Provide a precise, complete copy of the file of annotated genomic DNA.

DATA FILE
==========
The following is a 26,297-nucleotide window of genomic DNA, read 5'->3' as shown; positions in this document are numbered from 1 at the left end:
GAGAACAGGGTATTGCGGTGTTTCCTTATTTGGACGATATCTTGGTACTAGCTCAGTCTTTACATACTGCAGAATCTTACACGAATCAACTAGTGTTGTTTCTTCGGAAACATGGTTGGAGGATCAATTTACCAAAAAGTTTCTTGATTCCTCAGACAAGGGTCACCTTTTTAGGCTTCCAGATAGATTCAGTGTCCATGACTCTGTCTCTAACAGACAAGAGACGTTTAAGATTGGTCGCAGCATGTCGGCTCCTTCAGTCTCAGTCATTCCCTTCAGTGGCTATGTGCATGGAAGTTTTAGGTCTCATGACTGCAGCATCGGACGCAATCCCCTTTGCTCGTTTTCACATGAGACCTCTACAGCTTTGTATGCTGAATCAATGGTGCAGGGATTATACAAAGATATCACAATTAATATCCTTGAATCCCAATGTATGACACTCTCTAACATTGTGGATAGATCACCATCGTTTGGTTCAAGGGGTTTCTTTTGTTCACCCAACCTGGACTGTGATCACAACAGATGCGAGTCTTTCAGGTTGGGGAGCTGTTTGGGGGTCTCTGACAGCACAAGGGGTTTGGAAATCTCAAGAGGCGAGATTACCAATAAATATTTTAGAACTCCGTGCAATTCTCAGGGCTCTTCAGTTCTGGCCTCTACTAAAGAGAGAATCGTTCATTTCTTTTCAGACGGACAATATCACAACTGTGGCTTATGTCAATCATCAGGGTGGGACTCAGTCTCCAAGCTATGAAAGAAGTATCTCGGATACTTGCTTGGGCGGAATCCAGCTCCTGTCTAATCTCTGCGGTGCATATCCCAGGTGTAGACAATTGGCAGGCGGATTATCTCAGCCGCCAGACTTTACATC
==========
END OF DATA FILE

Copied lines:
The following is a 26,297-nucleotide window of genomic DNA, read 5'->3' as shown; positions in this document are numbered from 1 at the left end:
GAGAACAGGGTATTGCGGTGTTTCCTTATTTGGACGATATCTTGGTACTAGCTCAGTCTTTACATACTGCAGAATCTTACACGAATCAACTAGTGTTGTTTCTTCGGAAACATGGTTGGAGGATCAATTTACCAAAAAGTTTCTTGATTCCTCAGACAAGGGTCACCTTTTTAGGCTTCCAGATAGATTCAGTGTCCATGACTCTGTCTCTAACAGACAAGAGACGTTTAAGATTGGTCGCAGCATGTCGGCTCCTTCAGTCTCAGTCATTCCCTTCAGTGGCTATGTGCATGGAAGTTTTAGGTCTCATGACTGCAGCATCGGACGCAATCCCCTTTGCTCGTTTTCACATGAGACCTCTACAGCTTTGTATGCTGAATCAATGGTGCAGGGATTATACAAAGATATCACAATTAATATCCTTGAATCCCAATGTATGACACTCTCTAACATTGTGGATAGATCACCATCGTTTGGTTCAAGGGGTTTCTTTTGTTCACCCAACCTGGACTGTGATCACAACAGATGCGAGTCTTTCAGGTTGGGGAGCTGTTTGGGGGTCTCTGACAGCACAAGGGGTTTGGAAATCTCAAGAGGCGAGATTACCAATAAATATTTTAGAACTCCGTGCAATTCTCAGGGCTCTTCAGTTCTGGCCTCTACTAAAGAGAGAATCGTTCATTTCTTTTCAGACGGACAATATCACAACTGTGGCTTATGTCAATCATCAGGGTGGGACTCAGTCTCCAAGCTATGAAAGAAGTATCTCGGATACTTGCTTGGGCGGAATCCAGCTCCTGTCTAATCTCTGCGGTGCATATCCCAGGTGTAGACAATTGGCAGGCGGATTATCTCAGCCGCCAGACTTTACATC